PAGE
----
" During the Easter recess, the [Roman] Catholic Bishops mounted a massive lobbying campaign." ...................
"The formation of this coalition, and particularly the opposition of the civil rights groups, angered [Roman] Catholic lobbyists.
On April 15, the [Roman] Catholic Conference accused me of inciting civil rights opposition and distorting the amount of money the federal government spent to aid pupils in nonpublic elementary and secondary schools."
From .......... GOVERNING AMERICA - An Insider's Report
From the White House and the Cabinet
By Joseph A. Califano, Jr.
305 ................... EDUCATION
I urged [Roman] Catholic schools to monitor the performance of the states carefully. I established HEW's first Office of Nonpublic Schools, appointing as director Edward D'Alessio, president of Our Lady of the Elm College in Chicopee, Massachusetts, and former head of the elementary and secondary education division for the U. .S. Catholic Conference.
The President's press conference on February 8 set off a race to complete congressional action. Within ten days, I testified before the House Ways and Means Committee and an extraordinary joint hearing of the House Committee on Education and Labor and the Senate Committee on Human Resources.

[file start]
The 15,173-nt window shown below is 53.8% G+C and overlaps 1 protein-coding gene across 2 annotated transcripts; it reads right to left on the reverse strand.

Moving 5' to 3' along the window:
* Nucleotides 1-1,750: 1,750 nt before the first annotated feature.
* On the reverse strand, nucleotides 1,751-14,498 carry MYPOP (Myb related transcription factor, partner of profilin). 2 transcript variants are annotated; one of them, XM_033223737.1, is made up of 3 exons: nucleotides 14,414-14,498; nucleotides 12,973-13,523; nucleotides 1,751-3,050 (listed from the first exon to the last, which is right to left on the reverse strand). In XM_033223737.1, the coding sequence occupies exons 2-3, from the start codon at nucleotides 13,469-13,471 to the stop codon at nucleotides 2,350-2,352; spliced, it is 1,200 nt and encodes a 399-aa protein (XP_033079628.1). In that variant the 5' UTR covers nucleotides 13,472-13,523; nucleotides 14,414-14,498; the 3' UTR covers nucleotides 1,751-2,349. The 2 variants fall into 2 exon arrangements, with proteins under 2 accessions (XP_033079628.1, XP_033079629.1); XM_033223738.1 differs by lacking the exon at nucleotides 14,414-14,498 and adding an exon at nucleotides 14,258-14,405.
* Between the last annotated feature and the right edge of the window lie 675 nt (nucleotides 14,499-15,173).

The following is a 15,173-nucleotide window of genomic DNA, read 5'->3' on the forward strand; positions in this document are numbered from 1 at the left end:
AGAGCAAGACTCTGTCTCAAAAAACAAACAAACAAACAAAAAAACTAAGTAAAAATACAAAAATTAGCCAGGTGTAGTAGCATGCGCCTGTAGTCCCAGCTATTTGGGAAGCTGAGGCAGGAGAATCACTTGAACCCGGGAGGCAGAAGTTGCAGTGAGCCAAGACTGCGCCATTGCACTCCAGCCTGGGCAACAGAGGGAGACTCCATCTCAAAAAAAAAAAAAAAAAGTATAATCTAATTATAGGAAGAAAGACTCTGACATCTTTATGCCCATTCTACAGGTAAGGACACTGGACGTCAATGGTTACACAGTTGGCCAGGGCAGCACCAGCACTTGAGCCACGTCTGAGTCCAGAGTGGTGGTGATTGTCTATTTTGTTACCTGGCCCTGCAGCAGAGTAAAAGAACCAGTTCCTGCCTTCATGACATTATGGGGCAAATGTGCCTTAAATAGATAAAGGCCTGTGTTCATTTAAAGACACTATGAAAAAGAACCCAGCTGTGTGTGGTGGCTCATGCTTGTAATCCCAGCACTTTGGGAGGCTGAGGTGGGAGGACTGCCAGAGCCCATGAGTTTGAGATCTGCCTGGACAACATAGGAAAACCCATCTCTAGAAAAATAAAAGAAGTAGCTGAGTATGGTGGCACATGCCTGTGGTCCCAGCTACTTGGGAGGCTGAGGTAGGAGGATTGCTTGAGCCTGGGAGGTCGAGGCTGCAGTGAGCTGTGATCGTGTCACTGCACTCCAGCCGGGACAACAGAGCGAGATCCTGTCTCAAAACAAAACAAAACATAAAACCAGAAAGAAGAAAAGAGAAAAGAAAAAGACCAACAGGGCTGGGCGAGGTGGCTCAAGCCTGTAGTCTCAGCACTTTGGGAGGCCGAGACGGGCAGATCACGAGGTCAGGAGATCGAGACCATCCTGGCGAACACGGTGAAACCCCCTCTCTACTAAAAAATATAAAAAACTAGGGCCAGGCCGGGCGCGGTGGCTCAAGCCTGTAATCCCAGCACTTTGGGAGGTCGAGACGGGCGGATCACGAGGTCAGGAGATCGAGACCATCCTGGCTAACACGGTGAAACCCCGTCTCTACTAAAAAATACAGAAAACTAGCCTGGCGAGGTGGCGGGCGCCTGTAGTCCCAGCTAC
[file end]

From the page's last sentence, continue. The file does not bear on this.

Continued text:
On February 23, the Senate Finance Committee approved, 14 to 1, a bill providing tuition tax credits for elementary, secondary, and post-secondary students. I called the Finance Committee's action
''a devastating blow to public school education in this country that would skew federal benefits toward parochial schools.''
The next day the Senate Human Resources Committee approved unanimously the administration's proposal to expand existing student aid programs. This put the administration's plan neck-and neck with the tuition tax credit plan in the race for the Senate floor. The Human Resources Committee bill lifted completely the income ceiling on eligibility for student loans because our proposed $45,000 lid made 94 percent of the population eligible. At Senator Jacob Javits' s suggestion, the lid was lifted to ease paperwork. An enormous increase in student loan demand has resulted with this money available to all college students at low interest rates; outstanding loans jumped from $5 billion to $8 billion at the beginning of the 1980-81 school year.